The six virtues that make great leaders


Before you can become an authentic leader, you have to know who you are. PHOTO | SHUTTERSTOCK

The recent launch of the Kenyan Annual Report on Values and Principles by the Public Service Commission-2021/22, has brought to light what Kenyans expect of their leaders; be it in the government or corporate sector.

The values and principles of governance which include patriotism, national unity, human dignity, equity, social justice, good governance, integrity, transparency, and accountability, should be what we emulate in public service delivery.

But will citizens feel the need to adhere to these principles and values if leaders in public service are not?

This is well captured in a statement made by leadership writer Alexandre Havard in his book Virtuous Leadership.

He says, “The perpetrators of corporate wrongdoing invariably know that what they are doing is wrong and yet they do it anyway…. This is a failure of character.”

Mr Havard blames corporate wrongdoing on the failure of such characters. This has been manifested in organisations that perform poorly to the point of even closing.

What then is the content of one’s character? Mr Havard defines character as “the sum total of the virtues that one strives for in their lives.”

And further defines virtues as “qualities of the mind, the will and the heart that instil strength of character and stability of personality.”

According to him, true leaders exercise six different virtues as a matter of habit which are: True leaders exercise the virtue of prudence, which is the ability to make the right decisions and always recognise that this is right and wrong. Our Constitution captures this virtue by naming accountability as a desired value.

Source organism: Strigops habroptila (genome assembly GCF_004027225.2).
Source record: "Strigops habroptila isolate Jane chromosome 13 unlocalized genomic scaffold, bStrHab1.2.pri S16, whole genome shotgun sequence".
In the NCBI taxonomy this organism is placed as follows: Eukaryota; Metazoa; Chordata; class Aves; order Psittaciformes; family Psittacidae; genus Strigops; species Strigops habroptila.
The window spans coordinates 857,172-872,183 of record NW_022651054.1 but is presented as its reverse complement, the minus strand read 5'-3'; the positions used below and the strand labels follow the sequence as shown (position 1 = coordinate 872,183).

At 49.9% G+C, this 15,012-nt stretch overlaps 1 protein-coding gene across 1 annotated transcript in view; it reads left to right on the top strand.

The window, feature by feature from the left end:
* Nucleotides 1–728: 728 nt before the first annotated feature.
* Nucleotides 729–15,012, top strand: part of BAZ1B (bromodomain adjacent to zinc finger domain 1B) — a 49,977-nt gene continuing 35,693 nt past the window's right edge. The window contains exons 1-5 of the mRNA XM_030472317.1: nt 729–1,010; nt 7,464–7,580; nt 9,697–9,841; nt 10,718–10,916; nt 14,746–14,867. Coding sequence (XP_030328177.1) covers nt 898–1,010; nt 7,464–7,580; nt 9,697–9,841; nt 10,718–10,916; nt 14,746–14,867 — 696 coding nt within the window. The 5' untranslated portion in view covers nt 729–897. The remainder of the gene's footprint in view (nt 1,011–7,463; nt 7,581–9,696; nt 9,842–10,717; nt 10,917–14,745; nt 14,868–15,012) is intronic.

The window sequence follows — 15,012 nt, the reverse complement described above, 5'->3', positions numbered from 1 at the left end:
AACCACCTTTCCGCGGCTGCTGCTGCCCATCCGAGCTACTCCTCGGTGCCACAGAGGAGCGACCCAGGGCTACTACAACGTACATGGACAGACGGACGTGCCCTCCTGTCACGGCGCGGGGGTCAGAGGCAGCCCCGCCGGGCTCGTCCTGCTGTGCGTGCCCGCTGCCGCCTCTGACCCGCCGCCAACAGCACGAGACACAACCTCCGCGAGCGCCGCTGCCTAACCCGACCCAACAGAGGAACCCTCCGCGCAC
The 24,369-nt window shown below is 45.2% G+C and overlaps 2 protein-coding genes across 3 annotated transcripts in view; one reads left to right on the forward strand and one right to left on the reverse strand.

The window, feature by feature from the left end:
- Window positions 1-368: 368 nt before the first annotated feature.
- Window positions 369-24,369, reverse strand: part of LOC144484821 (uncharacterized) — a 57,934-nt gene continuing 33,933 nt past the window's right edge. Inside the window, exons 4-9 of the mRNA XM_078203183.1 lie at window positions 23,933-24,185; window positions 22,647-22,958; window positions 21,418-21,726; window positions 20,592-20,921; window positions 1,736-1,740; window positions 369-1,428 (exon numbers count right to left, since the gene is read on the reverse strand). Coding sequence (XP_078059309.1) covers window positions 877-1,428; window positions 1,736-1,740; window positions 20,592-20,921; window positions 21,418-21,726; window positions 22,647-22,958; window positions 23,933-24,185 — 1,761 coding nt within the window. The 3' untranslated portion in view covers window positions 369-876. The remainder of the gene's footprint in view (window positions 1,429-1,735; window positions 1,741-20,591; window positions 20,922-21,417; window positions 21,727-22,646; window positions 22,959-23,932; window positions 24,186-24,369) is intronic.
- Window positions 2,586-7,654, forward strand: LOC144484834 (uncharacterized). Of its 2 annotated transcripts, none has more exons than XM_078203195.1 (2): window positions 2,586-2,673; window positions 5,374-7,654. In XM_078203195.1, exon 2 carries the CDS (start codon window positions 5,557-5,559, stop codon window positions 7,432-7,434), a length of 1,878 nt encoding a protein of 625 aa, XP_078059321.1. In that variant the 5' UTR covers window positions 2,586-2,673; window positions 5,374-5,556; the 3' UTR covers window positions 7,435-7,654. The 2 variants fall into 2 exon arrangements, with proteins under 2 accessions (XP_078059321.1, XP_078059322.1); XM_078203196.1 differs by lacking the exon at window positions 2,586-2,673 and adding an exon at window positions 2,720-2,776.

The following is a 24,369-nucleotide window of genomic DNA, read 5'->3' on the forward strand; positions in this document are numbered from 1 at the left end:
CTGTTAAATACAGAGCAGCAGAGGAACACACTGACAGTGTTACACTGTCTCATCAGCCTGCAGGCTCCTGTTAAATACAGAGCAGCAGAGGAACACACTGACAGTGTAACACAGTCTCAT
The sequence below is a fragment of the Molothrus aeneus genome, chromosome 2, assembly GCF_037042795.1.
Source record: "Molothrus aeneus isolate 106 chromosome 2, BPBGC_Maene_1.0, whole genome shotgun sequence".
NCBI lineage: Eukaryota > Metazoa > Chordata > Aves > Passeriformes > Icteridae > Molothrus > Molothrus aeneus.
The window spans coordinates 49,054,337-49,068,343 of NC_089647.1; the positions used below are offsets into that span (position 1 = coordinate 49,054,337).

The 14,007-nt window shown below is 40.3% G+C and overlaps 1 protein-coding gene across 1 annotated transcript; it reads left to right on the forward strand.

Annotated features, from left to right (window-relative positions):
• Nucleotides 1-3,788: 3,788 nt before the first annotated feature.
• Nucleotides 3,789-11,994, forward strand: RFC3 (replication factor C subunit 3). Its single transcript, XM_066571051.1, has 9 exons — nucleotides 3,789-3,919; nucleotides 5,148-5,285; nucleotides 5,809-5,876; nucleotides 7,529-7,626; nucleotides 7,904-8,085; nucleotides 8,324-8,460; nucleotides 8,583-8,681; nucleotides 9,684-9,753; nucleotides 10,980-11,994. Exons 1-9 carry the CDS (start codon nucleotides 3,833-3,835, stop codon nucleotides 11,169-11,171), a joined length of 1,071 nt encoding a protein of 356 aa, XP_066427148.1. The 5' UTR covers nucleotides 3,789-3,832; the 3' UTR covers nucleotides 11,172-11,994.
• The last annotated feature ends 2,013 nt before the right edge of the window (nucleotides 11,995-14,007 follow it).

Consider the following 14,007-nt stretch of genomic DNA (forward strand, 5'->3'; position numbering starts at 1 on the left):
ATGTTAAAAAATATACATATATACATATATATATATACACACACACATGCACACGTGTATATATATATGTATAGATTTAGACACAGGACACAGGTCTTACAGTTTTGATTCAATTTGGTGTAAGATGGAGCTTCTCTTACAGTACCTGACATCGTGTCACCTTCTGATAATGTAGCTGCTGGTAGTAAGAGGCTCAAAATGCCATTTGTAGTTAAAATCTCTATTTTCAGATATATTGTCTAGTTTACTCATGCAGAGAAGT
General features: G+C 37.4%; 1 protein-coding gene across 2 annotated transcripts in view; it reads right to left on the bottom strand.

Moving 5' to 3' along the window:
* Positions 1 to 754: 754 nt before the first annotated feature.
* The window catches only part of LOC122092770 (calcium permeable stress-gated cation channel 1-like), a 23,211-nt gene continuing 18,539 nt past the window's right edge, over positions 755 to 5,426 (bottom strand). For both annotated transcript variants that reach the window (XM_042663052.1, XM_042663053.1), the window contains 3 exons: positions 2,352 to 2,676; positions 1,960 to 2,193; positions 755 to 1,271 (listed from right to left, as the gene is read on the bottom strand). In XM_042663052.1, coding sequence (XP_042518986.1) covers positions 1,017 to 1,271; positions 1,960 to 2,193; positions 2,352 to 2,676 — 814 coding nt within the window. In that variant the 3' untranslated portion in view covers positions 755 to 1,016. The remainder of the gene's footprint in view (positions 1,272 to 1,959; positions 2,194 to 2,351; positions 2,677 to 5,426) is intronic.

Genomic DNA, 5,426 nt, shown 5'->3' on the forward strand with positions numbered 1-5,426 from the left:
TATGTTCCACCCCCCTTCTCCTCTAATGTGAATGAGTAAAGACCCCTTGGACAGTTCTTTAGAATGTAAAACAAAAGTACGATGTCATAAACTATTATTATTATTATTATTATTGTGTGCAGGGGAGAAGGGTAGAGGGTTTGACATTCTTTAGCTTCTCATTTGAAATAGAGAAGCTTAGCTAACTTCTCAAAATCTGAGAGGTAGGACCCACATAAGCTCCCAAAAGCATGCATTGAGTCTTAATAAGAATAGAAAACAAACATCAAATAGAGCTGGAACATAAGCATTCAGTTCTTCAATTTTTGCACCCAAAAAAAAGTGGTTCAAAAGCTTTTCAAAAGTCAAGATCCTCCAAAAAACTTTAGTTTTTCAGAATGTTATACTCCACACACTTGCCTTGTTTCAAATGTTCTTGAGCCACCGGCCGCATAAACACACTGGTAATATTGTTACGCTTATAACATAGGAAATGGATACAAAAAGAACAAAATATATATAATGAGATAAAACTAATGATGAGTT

Second, true leaders exercise the virtue of courage where the leader stays the course and resists pressure, especially from those who wield power.

Good governance is a constitutional imperative and it requires one to exercise courage. Sadly, we see public servants facing pressure to bend rules. We need courageous leaders to resist this pressure.

Third, true leaders exercise the virtue of self-control where they subordinate to their passions. The Constitution requires leaders to embrace integrity, transparency, and accountability. All these require self-control.

Fourth, true leaders exercise justice and ensure that everyone gets their due as opposed to only the big shots.

Given the scarce resources in Kenya, the Constitution requires leaders to embrace transparency, which is a prerequisite for justice.

Fifth, true leaders exercise the virtue of magnanimity where they strive for big and noble goals. The Constitution requires leaders to embrace patriotism, human dignity, and social justice, all within the ambit of magnanimity.

Sixth, true leaders exercise humility which is the tendency to overcome selfishness and to serve others habitually.

The Constitution requires leaders to embrace prompt, effective impartial, and equitable provision of services. The constitutional imperative is captured by the virtue of humility.

For future generations to adopt these virtues, we should embrace the teaching of virtue in families and schools through parents, teachers, workplace, community, faith-based and public leaders modelling them.

Dr Mwangi is the Executive Dean, Strathmore University Business School | [email protected]